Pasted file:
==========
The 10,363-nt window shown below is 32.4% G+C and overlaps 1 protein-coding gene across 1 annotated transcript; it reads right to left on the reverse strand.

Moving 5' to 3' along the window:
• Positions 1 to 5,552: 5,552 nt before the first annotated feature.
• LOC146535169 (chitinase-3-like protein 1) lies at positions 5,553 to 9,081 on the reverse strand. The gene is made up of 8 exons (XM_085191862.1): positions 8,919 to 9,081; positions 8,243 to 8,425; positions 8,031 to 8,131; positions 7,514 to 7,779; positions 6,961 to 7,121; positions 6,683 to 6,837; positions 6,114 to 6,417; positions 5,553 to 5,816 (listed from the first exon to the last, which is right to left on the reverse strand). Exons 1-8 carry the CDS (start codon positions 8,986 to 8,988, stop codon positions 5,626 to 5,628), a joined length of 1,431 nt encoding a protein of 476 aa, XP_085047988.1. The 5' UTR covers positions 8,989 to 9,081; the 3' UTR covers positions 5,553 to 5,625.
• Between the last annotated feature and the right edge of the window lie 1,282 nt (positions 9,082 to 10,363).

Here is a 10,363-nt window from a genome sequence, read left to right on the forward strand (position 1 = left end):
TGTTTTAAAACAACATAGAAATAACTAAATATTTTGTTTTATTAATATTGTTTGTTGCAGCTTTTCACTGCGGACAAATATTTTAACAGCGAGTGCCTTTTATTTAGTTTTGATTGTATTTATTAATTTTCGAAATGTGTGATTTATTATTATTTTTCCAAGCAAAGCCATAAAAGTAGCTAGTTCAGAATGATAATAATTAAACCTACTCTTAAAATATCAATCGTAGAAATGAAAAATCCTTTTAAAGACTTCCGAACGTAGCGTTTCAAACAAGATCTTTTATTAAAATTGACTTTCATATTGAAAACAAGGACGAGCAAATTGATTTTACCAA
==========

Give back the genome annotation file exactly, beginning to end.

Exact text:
The 10,363-nt window shown below is 32.4% G+C and overlaps 1 protein-coding gene across 1 annotated transcript; it reads right to left on the reverse strand.

Moving 5' to 3' along the window:
• Positions 1 to 5,552: 5,552 nt before the first annotated feature.
• LOC146535169 (chitinase-3-like protein 1) lies at positions 5,553 to 9,081 on the reverse strand. The gene is made up of 8 exons (XM_085191862.1): positions 8,919 to 9,081; positions 8,243 to 8,425; positions 8,031 to 8,131; positions 7,514 to 7,779; positions 6,961 to 7,121; positions 6,683 to 6,837; positions 6,114 to 6,417; positions 5,553 to 5,816 (listed from the first exon to the last, which is right to left on the reverse strand). Exons 1-8 carry the CDS (start codon positions 8,986 to 8,988, stop codon positions 5,626 to 5,628), a joined length of 1,431 nt encoding a protein of 476 aa, XP_085047988.1. The 5' UTR covers positions 8,989 to 9,081; the 3' UTR covers positions 5,553 to 5,625.
• Between the last annotated feature and the right edge of the window lie 1,282 nt (positions 9,082 to 10,363).

Here is a 10,363-nt window from a genome sequence, read left to right on the forward strand (position 1 = left end):
TGTTTTAAAACAACATAGAAATAACTAAATATTTTGTTTTATTAATATTGTTTGTTGCAGCTTTTCACTGCGGACAAATATTTTAACAGCGAGTGCCTTTTATTTAGTTTTGATTGTATTTATTAATTTTCGAAATGTGTGATTTATTATTATTTTTCCAAGCAAAGCCATAAAAGTAGCTAGTTCAGAATGATAATAATTAAACCTACTCTTAAAATATCAATCGTAGAAATGAAAAATCCTTTTAAAGACTTCCGAACGTAGCGTTTCAAACAAGATCTTTTATTAAAATTGACTTTCATATTGAAAACAAGGACGAGCAAATTGATTTTACCAA